Reference : Caribbean Writers and the Jewish Diaspora: A Shared Experience of Otherness
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Caribbean Writers and the Jewish Diaspora: A Shared Experience of Otherness
Ledent, Bénédicte mailto [Université de Liège - ULiège > Département des langues et littératures modernes > Langue et linguistique anglaises modernes >]
The Cross-Cultural Legacy: Critical and Creative Writings in Memory of Hena Maes-Jelinek
Collier, Gordon mailto
Davis, Geoffrey mailto
Delrez, Marc mailto
Ledent, Bénédicte mailto
Cross-Cultures, n°193
The Netherlands/USA
[en] Caribbean ; Jewish diaspora ; Otherness
[en] As Paul Gilroy points out in The Black Atlantic (1993), a comparative approach to the African and Jewish Diasporas, in spite of possible pitfalls, is likely to lead to a better understanding of modernity, characterized as it is by displacements but also by a propensity to discriminate against the ‘Other’. Several Caribbean authors have suggested in their writing parallels between the African and Jewish experiences of exclusion and extermination, between slavery and the Holocaust. This is especially the case with a generation of writers born in the Caribbean in the two decades after the Second World War and now based in the UK or the USA, such as Michelle Cliff, David Dabydeen, Caryl Phillips, and Lawrence Scott, who have addressed the commonalities between the two diasporas in their fiction and non-fiction. This essay highlights the coherence of these writers’ inclusive remembrance of black and Jewish suffering, and places their vision in the context of their attempts at self-definition, both collective and individual.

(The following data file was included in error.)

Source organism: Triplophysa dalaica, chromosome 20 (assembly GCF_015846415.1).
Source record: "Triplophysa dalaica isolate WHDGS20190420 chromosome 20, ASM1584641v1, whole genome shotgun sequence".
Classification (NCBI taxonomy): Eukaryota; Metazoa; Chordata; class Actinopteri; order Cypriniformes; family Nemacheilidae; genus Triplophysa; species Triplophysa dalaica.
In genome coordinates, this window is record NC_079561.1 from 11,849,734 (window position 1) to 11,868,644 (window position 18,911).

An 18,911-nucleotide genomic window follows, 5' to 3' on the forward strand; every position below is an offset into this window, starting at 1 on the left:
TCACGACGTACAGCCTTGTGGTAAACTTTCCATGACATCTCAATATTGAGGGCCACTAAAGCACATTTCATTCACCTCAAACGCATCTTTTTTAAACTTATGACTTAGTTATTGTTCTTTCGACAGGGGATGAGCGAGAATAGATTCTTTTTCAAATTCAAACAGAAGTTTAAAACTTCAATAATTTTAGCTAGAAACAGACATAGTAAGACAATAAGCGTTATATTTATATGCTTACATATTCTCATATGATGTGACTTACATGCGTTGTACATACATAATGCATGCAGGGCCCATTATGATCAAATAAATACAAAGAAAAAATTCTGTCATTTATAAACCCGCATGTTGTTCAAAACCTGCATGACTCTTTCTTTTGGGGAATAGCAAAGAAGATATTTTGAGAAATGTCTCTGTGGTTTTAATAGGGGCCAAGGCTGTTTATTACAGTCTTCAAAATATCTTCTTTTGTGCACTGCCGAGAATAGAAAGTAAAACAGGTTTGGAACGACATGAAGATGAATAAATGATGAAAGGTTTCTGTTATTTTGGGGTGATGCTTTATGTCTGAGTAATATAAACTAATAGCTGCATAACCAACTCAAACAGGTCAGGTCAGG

CEREP (Centre d'Enseignement et de Recherche en Etudes Postcoloniales)
Researchers ; Students ; General public

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